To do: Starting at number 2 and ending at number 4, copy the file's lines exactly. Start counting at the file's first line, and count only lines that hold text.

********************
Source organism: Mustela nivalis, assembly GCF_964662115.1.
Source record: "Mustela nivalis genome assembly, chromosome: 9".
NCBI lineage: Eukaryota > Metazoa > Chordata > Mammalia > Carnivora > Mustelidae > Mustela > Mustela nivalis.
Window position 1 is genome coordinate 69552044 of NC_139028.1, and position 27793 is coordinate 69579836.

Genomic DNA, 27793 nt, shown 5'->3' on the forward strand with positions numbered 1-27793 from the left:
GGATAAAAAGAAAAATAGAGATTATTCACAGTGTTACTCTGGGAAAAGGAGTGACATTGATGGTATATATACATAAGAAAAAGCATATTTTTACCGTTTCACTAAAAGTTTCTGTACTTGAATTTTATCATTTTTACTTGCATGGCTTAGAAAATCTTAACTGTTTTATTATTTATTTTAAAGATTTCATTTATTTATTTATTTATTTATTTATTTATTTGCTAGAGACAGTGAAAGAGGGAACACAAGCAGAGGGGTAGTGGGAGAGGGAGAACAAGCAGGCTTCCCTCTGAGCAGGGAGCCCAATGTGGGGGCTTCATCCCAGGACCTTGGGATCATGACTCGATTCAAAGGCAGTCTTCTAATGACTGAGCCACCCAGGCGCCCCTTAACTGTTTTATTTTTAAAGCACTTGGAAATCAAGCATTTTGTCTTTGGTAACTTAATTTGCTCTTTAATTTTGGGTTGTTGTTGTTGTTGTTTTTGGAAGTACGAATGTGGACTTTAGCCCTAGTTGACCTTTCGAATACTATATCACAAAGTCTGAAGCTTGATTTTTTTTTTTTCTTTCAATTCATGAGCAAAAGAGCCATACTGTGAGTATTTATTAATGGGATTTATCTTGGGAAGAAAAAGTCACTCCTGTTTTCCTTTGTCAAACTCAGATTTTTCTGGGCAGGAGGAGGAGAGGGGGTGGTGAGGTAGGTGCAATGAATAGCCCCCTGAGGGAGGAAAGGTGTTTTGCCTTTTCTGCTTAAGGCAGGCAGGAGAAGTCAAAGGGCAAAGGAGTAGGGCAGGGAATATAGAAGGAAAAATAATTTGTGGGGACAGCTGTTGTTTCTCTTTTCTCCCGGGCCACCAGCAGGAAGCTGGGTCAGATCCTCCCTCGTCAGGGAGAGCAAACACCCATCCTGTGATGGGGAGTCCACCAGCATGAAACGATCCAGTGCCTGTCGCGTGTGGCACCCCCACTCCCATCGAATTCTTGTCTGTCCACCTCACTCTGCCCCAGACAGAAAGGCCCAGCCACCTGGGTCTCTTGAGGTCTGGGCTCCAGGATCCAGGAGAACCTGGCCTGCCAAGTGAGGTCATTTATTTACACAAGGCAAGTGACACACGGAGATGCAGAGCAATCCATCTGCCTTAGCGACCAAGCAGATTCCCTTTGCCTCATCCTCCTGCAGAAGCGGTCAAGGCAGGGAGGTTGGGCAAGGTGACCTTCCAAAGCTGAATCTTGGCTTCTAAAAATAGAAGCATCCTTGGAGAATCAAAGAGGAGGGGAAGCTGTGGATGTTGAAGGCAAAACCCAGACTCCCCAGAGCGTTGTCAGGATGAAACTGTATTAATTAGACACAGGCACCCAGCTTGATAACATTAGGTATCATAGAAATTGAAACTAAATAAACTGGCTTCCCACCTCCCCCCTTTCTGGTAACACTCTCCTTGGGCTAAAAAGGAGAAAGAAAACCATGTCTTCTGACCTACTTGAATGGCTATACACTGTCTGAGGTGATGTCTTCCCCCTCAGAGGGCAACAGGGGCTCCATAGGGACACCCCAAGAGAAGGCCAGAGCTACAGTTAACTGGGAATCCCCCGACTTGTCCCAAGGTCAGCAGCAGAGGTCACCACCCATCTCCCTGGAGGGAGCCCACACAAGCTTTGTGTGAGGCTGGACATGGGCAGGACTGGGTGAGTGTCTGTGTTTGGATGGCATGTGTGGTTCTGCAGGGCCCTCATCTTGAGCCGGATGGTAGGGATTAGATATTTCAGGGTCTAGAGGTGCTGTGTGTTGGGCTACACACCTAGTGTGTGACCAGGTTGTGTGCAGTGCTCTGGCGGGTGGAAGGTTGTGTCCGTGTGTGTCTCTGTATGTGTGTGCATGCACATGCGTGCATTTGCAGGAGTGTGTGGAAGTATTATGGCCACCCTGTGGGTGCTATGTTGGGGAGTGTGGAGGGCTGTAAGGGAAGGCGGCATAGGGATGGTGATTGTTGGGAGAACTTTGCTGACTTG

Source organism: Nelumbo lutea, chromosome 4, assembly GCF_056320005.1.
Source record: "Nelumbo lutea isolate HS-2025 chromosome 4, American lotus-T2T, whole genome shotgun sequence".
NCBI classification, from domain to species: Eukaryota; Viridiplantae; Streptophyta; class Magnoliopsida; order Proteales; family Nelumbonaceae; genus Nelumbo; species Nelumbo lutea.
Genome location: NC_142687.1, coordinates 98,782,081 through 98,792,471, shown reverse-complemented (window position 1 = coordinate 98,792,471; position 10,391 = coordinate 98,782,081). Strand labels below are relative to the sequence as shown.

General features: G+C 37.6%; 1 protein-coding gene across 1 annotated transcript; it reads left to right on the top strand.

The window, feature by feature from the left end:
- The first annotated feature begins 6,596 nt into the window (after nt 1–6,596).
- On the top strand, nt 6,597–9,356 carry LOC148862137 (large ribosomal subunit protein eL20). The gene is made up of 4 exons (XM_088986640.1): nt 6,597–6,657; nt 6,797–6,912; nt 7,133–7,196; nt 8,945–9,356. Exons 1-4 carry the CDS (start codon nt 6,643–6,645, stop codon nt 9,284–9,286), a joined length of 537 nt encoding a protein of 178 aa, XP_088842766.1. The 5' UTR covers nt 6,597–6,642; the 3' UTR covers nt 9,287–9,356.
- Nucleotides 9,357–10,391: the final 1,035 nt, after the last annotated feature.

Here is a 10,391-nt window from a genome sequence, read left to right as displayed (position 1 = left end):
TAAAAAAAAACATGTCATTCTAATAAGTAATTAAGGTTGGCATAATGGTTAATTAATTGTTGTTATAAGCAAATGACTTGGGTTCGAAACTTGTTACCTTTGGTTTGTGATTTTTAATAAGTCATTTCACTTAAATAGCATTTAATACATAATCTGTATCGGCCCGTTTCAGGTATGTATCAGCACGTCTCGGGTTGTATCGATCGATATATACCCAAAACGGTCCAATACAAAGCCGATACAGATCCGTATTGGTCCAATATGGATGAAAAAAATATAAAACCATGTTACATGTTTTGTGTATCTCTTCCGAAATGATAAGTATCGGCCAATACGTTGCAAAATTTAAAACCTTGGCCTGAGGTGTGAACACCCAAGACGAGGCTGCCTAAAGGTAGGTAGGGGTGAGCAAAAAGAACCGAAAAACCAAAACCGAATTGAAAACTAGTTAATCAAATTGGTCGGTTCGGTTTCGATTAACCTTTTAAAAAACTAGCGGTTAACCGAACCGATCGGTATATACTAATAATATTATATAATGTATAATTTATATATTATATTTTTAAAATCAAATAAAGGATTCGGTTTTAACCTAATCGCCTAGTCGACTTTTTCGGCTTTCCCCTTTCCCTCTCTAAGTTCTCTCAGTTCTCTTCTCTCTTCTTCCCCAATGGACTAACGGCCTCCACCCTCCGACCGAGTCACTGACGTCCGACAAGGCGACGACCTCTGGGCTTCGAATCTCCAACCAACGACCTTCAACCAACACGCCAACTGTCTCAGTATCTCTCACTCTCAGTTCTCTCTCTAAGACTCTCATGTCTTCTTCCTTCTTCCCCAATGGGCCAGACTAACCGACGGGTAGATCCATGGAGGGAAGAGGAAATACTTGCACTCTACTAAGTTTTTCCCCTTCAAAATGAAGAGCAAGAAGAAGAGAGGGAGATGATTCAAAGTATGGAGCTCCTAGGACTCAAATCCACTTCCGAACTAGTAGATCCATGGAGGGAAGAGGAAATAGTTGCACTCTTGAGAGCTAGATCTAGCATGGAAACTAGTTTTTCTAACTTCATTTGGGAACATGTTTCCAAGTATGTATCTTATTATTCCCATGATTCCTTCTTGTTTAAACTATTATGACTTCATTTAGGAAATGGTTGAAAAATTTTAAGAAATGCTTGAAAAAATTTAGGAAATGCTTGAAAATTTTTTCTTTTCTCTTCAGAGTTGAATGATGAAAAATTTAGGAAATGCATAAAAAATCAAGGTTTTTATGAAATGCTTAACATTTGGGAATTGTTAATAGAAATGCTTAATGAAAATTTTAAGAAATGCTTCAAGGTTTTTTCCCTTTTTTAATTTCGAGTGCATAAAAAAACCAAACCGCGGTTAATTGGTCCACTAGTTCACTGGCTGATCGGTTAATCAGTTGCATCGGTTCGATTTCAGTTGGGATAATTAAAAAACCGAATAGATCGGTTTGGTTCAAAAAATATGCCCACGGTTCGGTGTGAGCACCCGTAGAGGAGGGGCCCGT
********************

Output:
Source record: "Mustela nivalis genome assembly, chromosome: 9".
NCBI lineage: Eukaryota > Metazoa > Chordata > Mammalia > Carnivora > Mustelidae > Mustela > Mustela nivalis.
Window position 1 is genome coordinate 69552044 of NC_139028.1, and position 27793 is coordinate 69579836.